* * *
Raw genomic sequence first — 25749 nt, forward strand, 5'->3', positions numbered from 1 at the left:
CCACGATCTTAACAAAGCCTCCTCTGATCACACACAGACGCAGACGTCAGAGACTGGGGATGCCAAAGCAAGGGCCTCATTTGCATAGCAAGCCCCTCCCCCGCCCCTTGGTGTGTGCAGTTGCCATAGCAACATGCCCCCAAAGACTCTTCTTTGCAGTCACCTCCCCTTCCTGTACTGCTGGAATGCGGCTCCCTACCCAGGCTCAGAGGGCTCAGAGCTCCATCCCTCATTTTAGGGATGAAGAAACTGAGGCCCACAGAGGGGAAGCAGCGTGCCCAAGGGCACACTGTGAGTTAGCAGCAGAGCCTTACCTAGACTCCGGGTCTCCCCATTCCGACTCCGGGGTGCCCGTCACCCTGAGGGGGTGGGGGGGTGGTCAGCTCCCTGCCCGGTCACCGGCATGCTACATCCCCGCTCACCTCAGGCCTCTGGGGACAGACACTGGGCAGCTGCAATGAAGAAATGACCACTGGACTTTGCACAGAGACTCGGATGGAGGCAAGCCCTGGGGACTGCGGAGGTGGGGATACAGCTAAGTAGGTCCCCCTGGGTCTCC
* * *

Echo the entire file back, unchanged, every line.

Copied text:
Raw genomic sequence first — 25749 nt, forward strand, 5'->3', positions numbered from 1 at the left:
CCACGATCTTAACAAAGCCTCCTCTGATCACACACAGACGCAGACGTCAGAGACTGGGGATGCCAAAGCAAGGGCCTCATTTGCATAGCAAGCCCCTCCCCCGCCCCTTGGTGTGTGCAGTTGCCATAGCAACATGCCCCCAAAGACTCTTCTTTGCAGTCACCTCCCCTTCCTGTACTGCTGGAATGCGGCTCCCTACCCAGGCTCAGAGGGCTCAGAGCTCCATCCCTCATTTTAGGGATGAAGAAACTGAGGCCCACAGAGGGGAAGCAGCGTGCCCAAGGGCACACTGTGAGTTAGCAGCAGAGCCTTACCTAGACTCCGGGTCTCCCCATTCCGACTCCGGGGTGCCCGTCACCCTGAGGGGGTGGGGGGGTGGTCAGCTCCCTGCCCGGTCACCGGCATGCTACATCCCCGCTCACCTCAGGCCTCTGGGGACAGACACTGGGCAGCTGCAATGAAGAAATGACCACTGGACTTTGCACAGAGACTCGGATGGAGGCAAGCCCTGGGGACTGCGGAGGTGGGGATACAGCTAAGTAGGTCCCCCTGGGTCTCC